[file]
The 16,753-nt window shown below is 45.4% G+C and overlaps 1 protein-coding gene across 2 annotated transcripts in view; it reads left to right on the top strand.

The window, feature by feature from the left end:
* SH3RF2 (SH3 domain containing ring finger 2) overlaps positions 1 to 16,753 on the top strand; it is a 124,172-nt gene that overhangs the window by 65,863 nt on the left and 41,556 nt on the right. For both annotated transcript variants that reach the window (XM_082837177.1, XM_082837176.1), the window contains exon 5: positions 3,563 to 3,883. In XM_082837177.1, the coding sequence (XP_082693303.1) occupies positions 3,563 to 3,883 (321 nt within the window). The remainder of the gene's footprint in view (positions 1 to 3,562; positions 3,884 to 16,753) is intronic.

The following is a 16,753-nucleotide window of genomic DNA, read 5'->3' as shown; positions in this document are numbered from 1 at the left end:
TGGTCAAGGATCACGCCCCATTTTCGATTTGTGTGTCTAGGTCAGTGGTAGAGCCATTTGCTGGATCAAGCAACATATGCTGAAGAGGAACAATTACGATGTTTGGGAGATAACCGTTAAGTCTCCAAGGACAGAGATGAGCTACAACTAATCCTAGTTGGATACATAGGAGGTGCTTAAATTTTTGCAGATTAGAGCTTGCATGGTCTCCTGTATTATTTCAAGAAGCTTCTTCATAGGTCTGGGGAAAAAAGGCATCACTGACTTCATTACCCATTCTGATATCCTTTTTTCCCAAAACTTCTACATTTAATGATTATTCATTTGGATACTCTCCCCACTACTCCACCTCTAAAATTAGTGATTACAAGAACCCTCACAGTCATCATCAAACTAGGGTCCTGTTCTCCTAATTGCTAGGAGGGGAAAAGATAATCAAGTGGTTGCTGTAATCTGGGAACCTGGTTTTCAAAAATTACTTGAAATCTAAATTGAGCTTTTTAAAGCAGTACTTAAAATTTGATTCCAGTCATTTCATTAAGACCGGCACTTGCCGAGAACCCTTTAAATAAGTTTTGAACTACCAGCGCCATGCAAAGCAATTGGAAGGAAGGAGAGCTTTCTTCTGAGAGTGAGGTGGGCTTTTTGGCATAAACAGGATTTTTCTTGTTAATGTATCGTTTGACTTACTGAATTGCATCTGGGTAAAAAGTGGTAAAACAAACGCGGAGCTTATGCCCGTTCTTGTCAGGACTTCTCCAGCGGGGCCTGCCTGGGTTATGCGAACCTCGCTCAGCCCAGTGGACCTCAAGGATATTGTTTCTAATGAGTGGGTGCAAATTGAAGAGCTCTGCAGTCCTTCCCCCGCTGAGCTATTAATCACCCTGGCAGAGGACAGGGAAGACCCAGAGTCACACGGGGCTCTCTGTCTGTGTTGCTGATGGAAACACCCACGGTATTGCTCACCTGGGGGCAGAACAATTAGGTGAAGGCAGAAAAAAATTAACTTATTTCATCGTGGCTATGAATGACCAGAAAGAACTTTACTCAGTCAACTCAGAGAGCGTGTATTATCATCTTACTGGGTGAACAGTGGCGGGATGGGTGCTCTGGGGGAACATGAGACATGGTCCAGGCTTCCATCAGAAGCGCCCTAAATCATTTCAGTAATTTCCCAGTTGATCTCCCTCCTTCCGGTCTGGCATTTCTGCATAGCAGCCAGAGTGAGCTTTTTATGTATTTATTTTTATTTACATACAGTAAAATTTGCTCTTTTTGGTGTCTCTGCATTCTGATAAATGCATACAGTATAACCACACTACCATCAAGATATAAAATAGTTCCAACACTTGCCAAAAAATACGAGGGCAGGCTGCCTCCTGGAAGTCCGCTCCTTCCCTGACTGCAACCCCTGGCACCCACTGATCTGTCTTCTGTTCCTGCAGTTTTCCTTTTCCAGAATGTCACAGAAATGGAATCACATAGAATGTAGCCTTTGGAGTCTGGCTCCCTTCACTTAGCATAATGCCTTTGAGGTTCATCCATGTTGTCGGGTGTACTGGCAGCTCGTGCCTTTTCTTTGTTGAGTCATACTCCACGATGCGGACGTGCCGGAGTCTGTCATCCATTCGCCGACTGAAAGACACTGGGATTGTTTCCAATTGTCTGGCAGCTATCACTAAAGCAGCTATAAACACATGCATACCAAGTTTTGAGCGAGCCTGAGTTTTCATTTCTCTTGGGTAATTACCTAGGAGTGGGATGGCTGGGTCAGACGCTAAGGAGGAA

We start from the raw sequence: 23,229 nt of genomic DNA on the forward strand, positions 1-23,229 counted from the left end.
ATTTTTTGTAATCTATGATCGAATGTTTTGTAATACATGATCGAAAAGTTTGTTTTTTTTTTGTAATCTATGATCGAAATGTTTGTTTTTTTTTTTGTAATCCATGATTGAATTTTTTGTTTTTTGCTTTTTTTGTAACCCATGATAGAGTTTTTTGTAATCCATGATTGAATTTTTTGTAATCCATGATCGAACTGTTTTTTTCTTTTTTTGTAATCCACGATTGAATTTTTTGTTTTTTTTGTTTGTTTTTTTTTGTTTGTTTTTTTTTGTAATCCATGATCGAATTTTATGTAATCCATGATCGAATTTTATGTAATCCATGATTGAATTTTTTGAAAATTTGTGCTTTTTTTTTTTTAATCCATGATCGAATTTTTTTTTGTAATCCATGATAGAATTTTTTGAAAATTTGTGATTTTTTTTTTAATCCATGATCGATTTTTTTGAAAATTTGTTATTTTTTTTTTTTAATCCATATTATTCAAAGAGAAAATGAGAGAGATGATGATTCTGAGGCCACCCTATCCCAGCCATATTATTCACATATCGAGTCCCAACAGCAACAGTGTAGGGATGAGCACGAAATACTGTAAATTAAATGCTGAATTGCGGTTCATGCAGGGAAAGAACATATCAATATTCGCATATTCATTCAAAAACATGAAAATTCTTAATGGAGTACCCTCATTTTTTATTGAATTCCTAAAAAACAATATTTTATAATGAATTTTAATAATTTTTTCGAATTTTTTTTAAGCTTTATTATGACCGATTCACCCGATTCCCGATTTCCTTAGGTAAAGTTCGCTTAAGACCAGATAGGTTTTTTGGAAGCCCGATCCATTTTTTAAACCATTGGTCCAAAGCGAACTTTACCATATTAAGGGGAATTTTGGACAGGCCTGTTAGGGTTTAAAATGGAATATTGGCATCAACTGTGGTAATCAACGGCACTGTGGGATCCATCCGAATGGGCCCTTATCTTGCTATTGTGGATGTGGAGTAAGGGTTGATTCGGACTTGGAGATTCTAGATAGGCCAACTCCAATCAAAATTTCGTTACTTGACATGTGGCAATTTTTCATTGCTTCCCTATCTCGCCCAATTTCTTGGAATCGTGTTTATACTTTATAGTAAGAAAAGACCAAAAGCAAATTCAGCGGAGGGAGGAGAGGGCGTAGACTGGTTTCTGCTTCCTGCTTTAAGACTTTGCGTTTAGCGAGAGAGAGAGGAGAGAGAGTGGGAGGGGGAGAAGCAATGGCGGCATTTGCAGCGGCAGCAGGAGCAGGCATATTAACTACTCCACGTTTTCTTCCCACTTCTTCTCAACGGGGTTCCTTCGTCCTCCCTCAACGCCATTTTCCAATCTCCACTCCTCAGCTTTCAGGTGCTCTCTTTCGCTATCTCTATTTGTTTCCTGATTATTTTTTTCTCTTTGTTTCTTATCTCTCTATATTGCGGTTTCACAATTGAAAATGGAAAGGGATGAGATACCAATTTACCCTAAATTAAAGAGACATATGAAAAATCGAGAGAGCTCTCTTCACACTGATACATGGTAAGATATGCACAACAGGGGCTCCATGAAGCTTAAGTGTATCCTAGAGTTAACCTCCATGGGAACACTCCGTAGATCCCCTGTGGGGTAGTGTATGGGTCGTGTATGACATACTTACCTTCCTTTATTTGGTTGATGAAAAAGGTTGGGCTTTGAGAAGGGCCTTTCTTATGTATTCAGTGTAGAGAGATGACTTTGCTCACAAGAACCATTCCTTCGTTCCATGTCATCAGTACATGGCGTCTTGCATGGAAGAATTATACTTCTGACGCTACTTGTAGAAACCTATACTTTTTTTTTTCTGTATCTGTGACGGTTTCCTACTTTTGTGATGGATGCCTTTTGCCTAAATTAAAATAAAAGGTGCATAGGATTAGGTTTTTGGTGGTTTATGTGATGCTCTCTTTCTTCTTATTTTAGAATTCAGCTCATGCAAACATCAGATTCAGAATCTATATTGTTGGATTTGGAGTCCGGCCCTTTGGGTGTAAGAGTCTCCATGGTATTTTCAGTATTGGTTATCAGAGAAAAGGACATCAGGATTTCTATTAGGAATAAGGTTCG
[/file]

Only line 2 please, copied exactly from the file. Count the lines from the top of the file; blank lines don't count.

The window, feature by feature from the left end: